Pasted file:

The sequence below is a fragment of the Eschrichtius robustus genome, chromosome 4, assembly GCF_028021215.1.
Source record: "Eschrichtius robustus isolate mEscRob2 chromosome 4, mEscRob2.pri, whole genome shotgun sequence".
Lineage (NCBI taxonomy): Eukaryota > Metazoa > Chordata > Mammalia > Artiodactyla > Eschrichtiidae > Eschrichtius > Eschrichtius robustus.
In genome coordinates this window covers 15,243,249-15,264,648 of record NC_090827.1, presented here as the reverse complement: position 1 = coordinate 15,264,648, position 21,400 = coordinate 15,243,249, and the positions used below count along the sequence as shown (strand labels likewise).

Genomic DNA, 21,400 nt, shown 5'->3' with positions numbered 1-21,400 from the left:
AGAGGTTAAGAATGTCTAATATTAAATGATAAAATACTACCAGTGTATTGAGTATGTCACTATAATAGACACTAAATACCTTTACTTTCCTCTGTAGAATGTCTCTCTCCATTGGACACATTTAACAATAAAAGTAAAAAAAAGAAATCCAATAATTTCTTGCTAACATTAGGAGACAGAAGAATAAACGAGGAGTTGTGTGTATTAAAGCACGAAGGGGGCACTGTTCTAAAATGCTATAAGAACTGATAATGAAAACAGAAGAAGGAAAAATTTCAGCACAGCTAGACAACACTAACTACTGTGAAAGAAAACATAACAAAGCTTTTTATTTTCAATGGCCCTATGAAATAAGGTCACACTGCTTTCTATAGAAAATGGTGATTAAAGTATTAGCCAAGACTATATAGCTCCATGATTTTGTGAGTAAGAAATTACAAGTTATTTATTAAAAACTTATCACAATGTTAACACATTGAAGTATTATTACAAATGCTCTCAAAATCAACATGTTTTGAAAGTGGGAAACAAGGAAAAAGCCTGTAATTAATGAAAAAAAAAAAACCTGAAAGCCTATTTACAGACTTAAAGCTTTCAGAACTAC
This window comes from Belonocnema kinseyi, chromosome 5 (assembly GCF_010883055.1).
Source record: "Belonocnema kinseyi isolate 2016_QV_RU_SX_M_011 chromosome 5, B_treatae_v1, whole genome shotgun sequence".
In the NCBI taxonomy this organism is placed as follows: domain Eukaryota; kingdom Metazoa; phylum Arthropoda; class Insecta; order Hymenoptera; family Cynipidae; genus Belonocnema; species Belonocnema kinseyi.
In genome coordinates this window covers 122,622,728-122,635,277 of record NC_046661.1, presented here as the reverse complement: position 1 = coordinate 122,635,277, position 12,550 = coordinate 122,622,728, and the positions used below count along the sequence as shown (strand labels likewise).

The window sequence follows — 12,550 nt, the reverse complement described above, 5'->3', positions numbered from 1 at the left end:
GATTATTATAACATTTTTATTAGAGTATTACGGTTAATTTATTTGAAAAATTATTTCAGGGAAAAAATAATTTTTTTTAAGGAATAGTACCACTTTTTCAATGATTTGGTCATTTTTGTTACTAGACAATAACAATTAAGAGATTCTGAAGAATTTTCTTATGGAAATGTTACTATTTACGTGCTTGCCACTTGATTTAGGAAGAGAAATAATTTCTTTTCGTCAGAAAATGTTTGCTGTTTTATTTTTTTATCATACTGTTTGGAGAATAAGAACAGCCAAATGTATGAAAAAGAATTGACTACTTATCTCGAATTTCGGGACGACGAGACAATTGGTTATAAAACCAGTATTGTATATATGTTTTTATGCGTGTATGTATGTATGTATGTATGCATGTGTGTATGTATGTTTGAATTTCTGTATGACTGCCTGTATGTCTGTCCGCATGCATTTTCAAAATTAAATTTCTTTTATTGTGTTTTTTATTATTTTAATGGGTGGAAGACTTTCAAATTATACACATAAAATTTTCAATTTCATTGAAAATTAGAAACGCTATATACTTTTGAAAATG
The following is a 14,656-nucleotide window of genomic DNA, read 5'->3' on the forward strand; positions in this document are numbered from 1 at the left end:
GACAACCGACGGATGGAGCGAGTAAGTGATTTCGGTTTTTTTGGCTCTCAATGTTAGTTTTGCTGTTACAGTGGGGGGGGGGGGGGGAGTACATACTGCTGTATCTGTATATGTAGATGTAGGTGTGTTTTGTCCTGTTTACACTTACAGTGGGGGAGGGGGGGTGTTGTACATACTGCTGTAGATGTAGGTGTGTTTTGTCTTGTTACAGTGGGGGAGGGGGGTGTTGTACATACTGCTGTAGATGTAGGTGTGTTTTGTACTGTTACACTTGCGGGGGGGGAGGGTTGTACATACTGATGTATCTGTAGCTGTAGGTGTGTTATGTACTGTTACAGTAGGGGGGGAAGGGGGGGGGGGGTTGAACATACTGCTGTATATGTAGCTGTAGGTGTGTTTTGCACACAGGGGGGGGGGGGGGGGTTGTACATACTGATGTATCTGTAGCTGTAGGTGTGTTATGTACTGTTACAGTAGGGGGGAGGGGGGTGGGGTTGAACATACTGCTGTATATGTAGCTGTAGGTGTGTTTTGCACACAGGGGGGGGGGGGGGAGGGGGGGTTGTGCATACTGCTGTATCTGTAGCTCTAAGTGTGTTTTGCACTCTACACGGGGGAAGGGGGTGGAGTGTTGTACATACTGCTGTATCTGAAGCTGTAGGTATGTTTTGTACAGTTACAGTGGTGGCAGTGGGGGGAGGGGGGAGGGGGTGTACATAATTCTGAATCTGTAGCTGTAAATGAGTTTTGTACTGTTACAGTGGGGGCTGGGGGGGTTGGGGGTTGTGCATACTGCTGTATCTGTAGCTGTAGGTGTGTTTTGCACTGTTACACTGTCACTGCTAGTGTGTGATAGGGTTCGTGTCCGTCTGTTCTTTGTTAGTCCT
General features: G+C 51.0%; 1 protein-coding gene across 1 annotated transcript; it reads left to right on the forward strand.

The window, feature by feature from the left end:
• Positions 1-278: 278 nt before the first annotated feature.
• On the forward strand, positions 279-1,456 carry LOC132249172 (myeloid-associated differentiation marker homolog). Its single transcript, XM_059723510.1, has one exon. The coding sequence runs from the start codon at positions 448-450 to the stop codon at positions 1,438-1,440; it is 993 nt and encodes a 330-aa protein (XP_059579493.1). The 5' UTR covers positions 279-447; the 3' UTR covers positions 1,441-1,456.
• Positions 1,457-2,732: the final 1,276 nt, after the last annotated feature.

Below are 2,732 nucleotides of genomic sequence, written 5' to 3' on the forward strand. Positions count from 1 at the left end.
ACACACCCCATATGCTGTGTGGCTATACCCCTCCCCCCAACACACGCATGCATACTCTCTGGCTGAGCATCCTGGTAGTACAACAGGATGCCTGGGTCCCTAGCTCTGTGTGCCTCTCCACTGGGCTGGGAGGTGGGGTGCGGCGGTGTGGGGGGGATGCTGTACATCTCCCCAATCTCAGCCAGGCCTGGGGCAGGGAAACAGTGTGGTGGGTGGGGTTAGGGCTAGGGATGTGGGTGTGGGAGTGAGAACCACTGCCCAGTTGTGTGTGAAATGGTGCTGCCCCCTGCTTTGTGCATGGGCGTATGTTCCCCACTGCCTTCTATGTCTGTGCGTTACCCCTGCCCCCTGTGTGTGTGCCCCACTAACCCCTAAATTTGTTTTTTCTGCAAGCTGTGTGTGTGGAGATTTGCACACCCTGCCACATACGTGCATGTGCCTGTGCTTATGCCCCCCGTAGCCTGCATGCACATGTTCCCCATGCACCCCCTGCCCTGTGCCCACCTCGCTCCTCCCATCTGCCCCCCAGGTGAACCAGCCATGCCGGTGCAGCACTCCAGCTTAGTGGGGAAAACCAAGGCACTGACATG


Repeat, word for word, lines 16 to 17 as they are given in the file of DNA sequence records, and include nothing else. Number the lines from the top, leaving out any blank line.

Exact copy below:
The window, feature by feature from the left end:
• Positions 1-278: 278 nt before the first annotated feature.